Currently there are different methods for processing coffee after being harvested, however, many of these processes depend on environmental conditions such as climate, soil, precipitation, water, among others, and each of them, a different flavor is obtained as a final result. Every detail is important to obtain a good cup as a result.

In this article we will explain the 3 main processes that can be carried out in the processing of coffee and what differences exist between each one.


This process begins with the harvesting of the grains, which is done manually, then proceeds with the separation of the greenest grains from the pintones and the leaves or some other impurity are removed.

Next, the pulping process begins, which is carried out by a pulping machine that is responsible for separating the shell from the grains contained within the cherry, leaving the shell on one side and the grain on the other, and these are covered by a substance known as mucilage or coffee honey which is later eliminated by placing the coffee beans in fermentation tanks for approximately 12 or 24 hours. The important thing in this process is that the mucilage is completely removed and the grain acquires a rough touch.

Once the fermentation time is over, the grains are washed again and begin drying, this time exposing them on patios or beds.

Unlike the natural method in which the fruit is dried in the sun without being pulped, in the washing method it is the reverse, it begins first with pulping and then proceeds with drying. While in the honey method, the pulping process is similar to the washing method, pulping is also carried out, only this time it is not completely pulped.

Coffees made with this process are characterized by a more pronounced acidity, woody and floral flavors, a lighter body and a cleaner cup.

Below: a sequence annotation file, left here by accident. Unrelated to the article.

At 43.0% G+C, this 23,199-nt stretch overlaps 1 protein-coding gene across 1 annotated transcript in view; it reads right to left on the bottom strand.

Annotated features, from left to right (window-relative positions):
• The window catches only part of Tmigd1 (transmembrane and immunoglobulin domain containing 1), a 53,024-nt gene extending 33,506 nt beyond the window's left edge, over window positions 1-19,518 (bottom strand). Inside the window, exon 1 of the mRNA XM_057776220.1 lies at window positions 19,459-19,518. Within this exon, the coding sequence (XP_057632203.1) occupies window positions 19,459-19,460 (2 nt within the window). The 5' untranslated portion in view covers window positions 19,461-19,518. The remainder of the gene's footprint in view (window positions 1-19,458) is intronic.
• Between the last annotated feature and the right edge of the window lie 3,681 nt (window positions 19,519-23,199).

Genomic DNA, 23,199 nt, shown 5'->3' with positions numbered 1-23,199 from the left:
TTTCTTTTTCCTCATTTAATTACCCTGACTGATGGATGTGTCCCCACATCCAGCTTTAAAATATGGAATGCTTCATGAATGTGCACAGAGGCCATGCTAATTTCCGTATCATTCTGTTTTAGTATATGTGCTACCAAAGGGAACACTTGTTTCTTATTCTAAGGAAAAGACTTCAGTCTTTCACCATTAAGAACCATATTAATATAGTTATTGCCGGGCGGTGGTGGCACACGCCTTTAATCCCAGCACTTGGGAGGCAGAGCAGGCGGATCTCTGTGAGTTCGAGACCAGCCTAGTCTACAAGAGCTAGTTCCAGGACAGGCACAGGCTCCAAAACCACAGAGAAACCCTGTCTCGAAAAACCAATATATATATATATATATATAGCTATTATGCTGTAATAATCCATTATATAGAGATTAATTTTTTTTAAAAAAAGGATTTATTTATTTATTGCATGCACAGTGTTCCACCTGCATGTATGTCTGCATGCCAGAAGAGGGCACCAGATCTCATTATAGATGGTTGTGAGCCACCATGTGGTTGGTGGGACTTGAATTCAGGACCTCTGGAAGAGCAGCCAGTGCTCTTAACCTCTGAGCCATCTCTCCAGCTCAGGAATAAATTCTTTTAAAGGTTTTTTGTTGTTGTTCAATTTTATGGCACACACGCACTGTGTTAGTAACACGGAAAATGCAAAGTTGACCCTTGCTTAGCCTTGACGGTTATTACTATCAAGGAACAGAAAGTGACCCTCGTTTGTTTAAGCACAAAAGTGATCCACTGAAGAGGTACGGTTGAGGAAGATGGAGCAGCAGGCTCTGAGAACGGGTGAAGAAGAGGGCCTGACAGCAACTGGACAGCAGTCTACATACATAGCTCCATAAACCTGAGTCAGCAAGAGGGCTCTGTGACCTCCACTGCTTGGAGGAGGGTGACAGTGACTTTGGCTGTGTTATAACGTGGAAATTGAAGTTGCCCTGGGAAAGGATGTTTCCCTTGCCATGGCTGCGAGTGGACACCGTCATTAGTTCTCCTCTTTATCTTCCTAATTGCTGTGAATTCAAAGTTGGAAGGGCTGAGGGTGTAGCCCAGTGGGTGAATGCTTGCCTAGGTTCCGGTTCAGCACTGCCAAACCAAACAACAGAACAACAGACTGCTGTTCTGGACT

This method is one of the most recognized because less machinery is required in the process, and less use of water, for which more manual labor is required.

Initially, the whole cherries are dried without removing the shell or skin, however, it is necessary to separate the cherries, for this reason the ripe ones are classified and in good condition from those that are defective or green. This separation process can be done manually or in a washing channel where the ripe cherries float while the green ones sink to the bottom.

Once separated, they are laid out on raised beds or on drying patios and must be stirred to ensure that they all dry at the same time; In general, this process lasts 20 days, but weather conditions play an important factor and it can take up to 4 weeks.

It is necessary to clarify that, if the grain is not dried correctly, it can be affected by fungi and if, on the contrary, it dries excessively, it can become brittle and break, which would make it defective.

The coffees made in this process are characterized by low acidity, fruity and sweet notes.


This method, as we mentioned before, begins by pulping the cherry as in the washing method, only that the pulping is not complete. Unlike the washing method, the mucilage is not removed, but, on the contrary, it is left to dry with this substance.

There are several types of honey called yellow, red and black; the difference between each one is a product of the drying technique and the times used

-The yellow honey is exposed to the sun for approximately 8 days and the grain tends to take on a light yellow color, indicating that the grain has already dried completely.

-The red honey takes a little longer to dry because it does not receive sun and the process is carried out keeping the grain in the shade, for this reason it obtains its characteristic color

-The black honey takes much longer than the previous ones, in this method the coffee is covered by a black plastic to avoid receiving direct sunlight, the result of this method is a darker grain.

Honey coffees have a characteristic flavor in their cup, they usually have fruity notes and a sweet acidity that makes them different.